There’s an announcement on the Hero Games web page stating at Steven S. Long (line developer) and Darren Watts (president) are leaving the company. Jason Walters (general manager) will remain the only full-time employee.
It’s difficult to avoid reading a lot into such an announcement. Does this mean the end of the Hero System? Probably not for a while, anyway.
Certainly there are plenty of of folks out there who will continue to play and run Hero System games. And the company has stated that there will be an attractive third-party publisher option out there for those who which to support the system.
There are also indications that Long and Watts will continue to support the system as freelancers or third-party developers.
If this had happened fifteen years ago, I’d declare the Hero System dead. But we aren’t living in the same publishing environment that existed in the 1990s. Look at the 3.5DnD/Pathfinder resurgence, look at the OSR movement. A body of interested, altruistic fans can not only keep a line alive, they can make it flourish.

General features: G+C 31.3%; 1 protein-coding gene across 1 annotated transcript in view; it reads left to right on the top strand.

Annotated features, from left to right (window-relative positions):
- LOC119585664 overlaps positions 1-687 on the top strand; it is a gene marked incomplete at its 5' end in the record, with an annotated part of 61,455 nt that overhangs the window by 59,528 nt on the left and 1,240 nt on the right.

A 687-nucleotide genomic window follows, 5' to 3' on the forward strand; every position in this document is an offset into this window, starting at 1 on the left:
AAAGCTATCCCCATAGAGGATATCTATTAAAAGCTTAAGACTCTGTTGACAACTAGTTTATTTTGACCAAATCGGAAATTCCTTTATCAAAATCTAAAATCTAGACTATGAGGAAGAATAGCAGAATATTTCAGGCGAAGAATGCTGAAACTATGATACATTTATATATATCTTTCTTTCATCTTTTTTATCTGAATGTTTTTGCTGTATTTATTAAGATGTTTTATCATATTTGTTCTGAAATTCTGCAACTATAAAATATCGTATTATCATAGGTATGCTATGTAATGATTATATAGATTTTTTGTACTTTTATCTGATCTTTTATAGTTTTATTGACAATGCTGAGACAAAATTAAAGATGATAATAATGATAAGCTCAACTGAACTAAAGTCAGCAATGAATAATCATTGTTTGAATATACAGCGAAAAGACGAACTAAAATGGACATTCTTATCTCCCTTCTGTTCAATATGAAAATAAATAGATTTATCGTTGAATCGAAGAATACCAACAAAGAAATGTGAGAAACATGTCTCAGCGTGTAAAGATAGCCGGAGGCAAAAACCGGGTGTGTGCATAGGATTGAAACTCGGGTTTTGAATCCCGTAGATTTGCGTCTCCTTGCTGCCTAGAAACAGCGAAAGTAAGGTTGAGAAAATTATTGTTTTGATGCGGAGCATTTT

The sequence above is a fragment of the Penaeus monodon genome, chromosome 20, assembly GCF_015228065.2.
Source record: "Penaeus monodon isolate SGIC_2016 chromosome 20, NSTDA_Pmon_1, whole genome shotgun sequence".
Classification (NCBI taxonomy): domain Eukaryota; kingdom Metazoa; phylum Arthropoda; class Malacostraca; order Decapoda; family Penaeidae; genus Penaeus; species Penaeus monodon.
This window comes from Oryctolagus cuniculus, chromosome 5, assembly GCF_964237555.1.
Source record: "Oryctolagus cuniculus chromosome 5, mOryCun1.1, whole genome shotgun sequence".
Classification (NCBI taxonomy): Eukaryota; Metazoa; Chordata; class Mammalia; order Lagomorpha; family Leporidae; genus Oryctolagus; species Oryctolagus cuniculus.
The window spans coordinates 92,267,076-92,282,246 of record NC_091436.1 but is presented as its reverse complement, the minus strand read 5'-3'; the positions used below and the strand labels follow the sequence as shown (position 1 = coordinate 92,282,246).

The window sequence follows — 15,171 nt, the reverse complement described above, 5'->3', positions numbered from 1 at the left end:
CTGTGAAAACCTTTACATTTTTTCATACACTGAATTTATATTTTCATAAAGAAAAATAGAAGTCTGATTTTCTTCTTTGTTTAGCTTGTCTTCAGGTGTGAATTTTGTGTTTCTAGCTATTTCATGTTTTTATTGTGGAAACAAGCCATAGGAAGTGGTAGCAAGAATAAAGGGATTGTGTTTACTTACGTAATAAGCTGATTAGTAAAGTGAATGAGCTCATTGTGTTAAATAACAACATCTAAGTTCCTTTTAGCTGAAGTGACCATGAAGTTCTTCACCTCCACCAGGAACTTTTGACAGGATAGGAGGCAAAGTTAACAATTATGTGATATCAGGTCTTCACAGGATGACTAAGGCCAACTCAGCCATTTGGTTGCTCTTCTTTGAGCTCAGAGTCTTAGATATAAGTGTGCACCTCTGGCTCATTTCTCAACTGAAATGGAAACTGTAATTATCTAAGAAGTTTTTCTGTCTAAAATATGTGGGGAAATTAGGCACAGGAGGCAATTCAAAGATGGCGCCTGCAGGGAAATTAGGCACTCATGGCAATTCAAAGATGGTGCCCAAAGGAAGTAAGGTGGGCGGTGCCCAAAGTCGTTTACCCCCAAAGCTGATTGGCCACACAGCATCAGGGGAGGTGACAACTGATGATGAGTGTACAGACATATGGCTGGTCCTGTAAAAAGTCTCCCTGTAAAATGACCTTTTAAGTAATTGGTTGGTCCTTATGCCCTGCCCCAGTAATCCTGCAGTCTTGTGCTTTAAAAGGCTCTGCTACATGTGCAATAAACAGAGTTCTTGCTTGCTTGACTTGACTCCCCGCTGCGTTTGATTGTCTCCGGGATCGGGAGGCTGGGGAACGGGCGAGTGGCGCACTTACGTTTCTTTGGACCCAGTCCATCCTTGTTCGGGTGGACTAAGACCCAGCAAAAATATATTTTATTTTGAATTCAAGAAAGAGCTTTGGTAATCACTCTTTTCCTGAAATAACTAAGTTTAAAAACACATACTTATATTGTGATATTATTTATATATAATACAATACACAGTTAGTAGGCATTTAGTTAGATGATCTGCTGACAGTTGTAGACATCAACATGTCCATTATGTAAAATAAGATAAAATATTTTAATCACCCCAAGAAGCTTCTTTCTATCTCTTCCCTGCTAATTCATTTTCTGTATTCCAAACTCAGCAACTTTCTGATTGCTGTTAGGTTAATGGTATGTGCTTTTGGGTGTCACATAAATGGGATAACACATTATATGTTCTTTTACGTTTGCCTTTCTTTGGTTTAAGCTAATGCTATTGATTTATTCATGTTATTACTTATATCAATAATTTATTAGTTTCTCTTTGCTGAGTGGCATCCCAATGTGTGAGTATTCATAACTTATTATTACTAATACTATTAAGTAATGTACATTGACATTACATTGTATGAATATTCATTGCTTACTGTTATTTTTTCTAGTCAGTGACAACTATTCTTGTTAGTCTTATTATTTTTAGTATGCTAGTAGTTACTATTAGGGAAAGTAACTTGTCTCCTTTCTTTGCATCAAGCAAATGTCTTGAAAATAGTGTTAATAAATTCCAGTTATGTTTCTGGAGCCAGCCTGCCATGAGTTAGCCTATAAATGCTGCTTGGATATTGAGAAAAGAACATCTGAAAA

The barrier-to-entry to self-publish is as low as it’s ever been. Sure, that means a lot of crappy writers and publish crappy books — and we’ve seen a lot of this — but it also means that a pool of talented and devoted fans can produce some very excellent work for no more risk than the time required to write it.
We’ve seen new publishing models develop and evolve over that past decade — models no one could have predicted. Perhaps another model can grow from this troubling announcement.